As it turns out, there are jobs where a human touch is — or has been — irreplaceable. Fruit picking is like that. Soft, delicate fruits must be assessed for ripeness and then gently plucked without smooshing. But in Britain, where one likely effect of Brexit will be a shortage of cheap human labor, there’s a flurry of interest in robots that can do the job.
I spoke with Marketplace’s Stephen Beard, who went to see a robot in action. The following is an edited transcript of our conversation.
Stephen Beard: This is definitely very difficult territory for robotics. These aren’t repetitive movements in a highly structured environment as you would get in a car plant. The environment with fruit growing is very unstructured. The robots have got to find the fruit through a mass of leaves, so it needs stereoscopic cameras to give it a 3D image. It assesses the ripeness of the fruit by measuring its wavelength on the visible spectrum. It needs to deal with fruit of different shapes and sizes, and there’s machine learning going on here. It is pretty difficult.
Jack Stewart: Do these robots move with any speed? I’m imagining them shooting up and down these rows or fruit, arms flinging, grabbing berries, filling baskets.
Beard: They can do that, but they wouldn’t be very effective. They cannot pick as well as humans yet. They’re getting there. They’re picking more slowly than humans, but they can work much longer. What they lack in speed they make up for in stamina. An average human raspberry picker can collect 15,000 berries in an eight-hour day; the robot can harvest 25,000 in a 20-hour day. Slower, but harder working. Robots also pick at night, which is not so easy for humans, and that’s better for the fruit because they’ve been picked at lower temperatures so they can be chilled more easily.
Stewart: How does the cost of these machines work out? I’m guessing they’re expensive to buy, but do they balance out over their lifetime?
Beard: This probably is the major stumbling block in the path of this technology. The Belgian company Octinion, which is probably the most advanced of the European robot developers, won’t say exactly how much they cost, which is never a good sign. They say the cost is comparable with the cost of human picking. But I’ve heard a lot of suggestions that one of these robots could cost as much as $130,000, so it’d be a very hefty price to pay. What Octinion says is that they offer a complete package. They offer to rent out the equipment, and it’s a service deal. They will maintain the robot, they will make sure they will send an operative down to the site to make sure it’s running and to make sure everything is functioning correctly. But one fruit grower that I spoke to said that he didn’t expect robots to become widespread in the United Kingdom or Europe for another decade at least.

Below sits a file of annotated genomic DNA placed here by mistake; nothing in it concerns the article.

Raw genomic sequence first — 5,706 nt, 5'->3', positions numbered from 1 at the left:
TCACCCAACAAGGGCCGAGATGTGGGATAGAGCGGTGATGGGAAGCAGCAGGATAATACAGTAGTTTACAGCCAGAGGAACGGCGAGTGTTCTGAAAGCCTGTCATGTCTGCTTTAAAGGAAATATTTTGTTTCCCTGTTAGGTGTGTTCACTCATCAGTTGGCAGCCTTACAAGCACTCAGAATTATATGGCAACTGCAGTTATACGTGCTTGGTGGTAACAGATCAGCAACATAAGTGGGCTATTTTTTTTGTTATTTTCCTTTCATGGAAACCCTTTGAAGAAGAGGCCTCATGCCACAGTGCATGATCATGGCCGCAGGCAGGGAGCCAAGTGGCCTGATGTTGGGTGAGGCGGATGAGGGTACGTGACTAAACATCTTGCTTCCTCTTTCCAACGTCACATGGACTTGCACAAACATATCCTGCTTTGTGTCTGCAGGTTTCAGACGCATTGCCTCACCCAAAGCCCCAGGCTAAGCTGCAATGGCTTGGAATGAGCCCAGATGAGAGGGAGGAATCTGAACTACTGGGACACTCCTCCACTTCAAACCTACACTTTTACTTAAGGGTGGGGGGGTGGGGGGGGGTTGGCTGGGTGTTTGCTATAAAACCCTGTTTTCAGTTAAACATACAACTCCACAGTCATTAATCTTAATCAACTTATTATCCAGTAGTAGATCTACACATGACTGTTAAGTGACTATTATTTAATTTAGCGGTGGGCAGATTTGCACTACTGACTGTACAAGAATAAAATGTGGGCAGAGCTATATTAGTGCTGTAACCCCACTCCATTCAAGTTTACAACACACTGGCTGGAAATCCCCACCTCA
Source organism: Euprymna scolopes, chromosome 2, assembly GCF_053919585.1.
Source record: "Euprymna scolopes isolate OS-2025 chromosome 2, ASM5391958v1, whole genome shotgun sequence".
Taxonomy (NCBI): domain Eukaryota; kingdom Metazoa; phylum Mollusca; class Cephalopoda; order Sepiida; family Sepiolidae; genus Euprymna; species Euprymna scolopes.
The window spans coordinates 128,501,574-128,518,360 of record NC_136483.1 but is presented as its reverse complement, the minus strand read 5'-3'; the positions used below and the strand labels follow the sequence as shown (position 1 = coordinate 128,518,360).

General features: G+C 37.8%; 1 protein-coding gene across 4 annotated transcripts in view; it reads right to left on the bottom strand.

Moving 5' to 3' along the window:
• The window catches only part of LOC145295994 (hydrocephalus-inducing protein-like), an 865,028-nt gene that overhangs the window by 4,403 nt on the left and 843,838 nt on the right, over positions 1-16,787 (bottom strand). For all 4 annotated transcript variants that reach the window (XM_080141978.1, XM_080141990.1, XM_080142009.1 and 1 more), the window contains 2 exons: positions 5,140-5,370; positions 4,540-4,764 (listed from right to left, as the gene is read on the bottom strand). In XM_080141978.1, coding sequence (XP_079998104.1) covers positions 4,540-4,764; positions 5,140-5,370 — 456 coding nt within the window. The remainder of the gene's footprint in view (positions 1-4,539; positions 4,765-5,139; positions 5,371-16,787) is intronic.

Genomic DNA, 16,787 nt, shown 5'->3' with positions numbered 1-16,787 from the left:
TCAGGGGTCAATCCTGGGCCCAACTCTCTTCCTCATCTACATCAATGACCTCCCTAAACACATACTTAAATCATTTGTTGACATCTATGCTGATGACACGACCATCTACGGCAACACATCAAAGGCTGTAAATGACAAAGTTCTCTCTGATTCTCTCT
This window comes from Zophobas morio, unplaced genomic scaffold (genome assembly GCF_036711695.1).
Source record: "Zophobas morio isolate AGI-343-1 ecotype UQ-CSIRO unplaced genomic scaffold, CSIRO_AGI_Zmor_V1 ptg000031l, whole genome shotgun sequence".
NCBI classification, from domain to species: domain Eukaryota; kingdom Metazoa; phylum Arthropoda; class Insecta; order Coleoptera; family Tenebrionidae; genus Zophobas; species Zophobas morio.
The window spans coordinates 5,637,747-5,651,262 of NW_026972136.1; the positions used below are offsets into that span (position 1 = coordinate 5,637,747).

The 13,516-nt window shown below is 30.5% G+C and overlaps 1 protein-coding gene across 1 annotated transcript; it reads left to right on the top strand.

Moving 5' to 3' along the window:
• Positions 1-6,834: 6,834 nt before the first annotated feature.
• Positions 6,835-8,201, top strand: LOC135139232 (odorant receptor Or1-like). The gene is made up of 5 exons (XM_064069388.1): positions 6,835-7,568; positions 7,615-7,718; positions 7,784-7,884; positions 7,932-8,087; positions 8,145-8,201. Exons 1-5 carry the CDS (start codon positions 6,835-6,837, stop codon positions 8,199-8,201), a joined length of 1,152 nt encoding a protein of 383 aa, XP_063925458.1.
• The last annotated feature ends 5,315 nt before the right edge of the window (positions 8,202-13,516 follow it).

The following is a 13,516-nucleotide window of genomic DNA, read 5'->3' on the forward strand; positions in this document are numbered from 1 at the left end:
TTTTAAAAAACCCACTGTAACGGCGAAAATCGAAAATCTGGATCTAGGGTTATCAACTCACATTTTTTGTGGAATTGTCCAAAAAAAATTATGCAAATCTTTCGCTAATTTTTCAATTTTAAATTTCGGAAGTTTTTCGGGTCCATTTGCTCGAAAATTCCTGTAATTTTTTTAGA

Stewart: I suppose the ultimate question is: Will robots ever take over fully from humans in doing these tasks?
Beard: It depends on the supply of labor. One thing you could say is that the technology — and this is an interesting possibility — the technology, which these robot developing companies and startups have been exploring, might have other applications which could be quite valuable. Wherever delicate and precise manipulation of an object or material is required at a distance, the robots would have an application. For example, space exploration, repairing nuclear reactors, bomb disposal. These are, of course, fairly niche activities, but they’re high value. These deft robots would command a very high price. Interesting and ironic, considering that the problem they are designed to solve stems from the relatively low wages that fruit pickers are paid.
Related links: More insight from Jack Stewart
Automation in farming doesn’t have to just mean robots. There are other ways that tech continues to infiltrate agribusiness. In the U.S., drones can help with monitoring crops and checking for hydration levels so that watering schedules can be adjusted dynamically, and they can even spray pesticides. Autonomous tractors and harvesters can do the monotonous back-and-forth driving over miles of fields. Forbes says farm automation is bringing the high-tech West Coast and rural Rust Belt together.
As farming tools become increasingly software dependent, the old question of who owns them is cropping up again. Farmers started hacking their tractors as manufacturers like John Deere lock them down to stop what they’d call unauthorized repair work. In interviews with Vice, farmers say that when something breaks down, they can’t always get to a dealer, and they don’t necessarily want to pay for that.